Scroll to top

Products Focused Crawler: Improving Harvest Rate

Linknovate Team - March 1, 2024 - 0 comments

Web crawling is a fundamental technique used by search engines and various data aggregation platforms to retrieve, index, and analyze information from the vast expanse of the World Wide Web.

Web crawlers provide various advantages, which include extensive data collection capabilities by systematically exploring and gathering information from diverse internet sources, including text, images, videos, and documents, ensuring a comprehensive dataset. Moreover, they facilitate real-time updates, keeping search engine indexes current with the latest online content for timely search results, and can efficiently handle large data volumes. Through structured indexing, they organize web content for easy searchability, forming the backbone of search engines and enhancing user search and discovery experiences. Moreover, web crawling enables data analysis, insights generation, customization of content delivery, and supports research and monitoring activities for market analysis, competitor tracking, and trend monitoring.

Source: JJ Ying, Unsplash

Overall, web crawling plays a crucial role in gathering, indexing, and analyzing the vast amount of information available on the web, empowering users with access to relevant and timely content and driving insights and innovation across various domains.

At Linknovate, we use web crawling as a core tool for finding and retrieving products or patent-related web documents; enabling businesses, researchers, and innovators to access valuable information, track industry trends, and make informed decisions. Our main goal in this project was to improve our crawler’s Harvest Rate (HR): in computer science, HR is the ratio of positives versus the total number of crawled pages. In this case, a positive page is a page that contains information about products and/or patents. With this in mind, let’s explain how we plan to improve the HR with slight changes in the crawling strategy.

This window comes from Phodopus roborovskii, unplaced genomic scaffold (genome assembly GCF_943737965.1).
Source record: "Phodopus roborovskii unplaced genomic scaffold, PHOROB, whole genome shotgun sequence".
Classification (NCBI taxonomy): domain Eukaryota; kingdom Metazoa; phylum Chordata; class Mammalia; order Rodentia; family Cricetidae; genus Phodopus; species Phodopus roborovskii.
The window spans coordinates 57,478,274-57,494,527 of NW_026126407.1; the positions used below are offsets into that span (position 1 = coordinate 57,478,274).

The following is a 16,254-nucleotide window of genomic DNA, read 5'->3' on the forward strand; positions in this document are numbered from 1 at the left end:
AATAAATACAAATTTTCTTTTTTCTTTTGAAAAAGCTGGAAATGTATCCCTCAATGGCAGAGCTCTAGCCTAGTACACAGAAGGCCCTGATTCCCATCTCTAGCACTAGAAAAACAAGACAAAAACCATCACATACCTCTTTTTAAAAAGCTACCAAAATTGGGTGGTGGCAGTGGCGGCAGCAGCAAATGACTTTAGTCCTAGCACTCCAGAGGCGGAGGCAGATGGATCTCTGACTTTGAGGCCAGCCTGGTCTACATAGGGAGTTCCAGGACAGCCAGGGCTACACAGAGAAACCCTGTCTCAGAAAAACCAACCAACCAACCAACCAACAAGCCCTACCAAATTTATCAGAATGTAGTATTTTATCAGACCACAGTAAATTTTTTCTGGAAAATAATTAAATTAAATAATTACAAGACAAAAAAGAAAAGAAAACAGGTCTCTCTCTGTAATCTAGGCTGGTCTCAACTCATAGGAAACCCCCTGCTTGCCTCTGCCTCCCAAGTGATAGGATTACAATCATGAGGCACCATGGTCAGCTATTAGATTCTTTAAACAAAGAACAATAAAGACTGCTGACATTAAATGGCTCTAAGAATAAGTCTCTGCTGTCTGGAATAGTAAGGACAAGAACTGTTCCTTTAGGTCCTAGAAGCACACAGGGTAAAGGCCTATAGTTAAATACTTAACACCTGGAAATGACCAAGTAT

Build Datasets

From the total number of organizations indexed in Linknovate, we selected a subset of those organizations that met the following conditions:

  1. Organizations that have URLs.
  2. The URL is correct (well-formed, does not redirect to another site, etc.)
  3. The organization has at least one document in LKN that talks about products (recent releases, product pages, patents, etc.).
  4. The document must be in English.

The selected URLs were divided into three splits in order to carry out experimental tests and draw conclusions, namely: training, testing, validation.

Extract statistics from data

From the above data selection, we crawled the different websites (take into account not every page in a website is related to products/patents). The studied statistics are: 

  1. Total number of websites per data split.
  2. Total URLs per website.
  3. Mean URLs per website.
  4. Total product related-URLs per website.
  5. Mean product related-URLs per website.
  6. Mean product related-URLs depth.
  7. Typical deviation of product related-URLs depth.

The depth of a page is the number of “jumps” (clicks) that a user/crawler needs to perform from the seed URL to reach that page.We are interested in being able to better identify which pages talk about product launches or patents, which are good indicators of innovation. With these statistics, we carried out a study on how to improve the crawling strategy so that, of the web documents retrieved, we can improve the percentage of positive (i.e., documents related to products).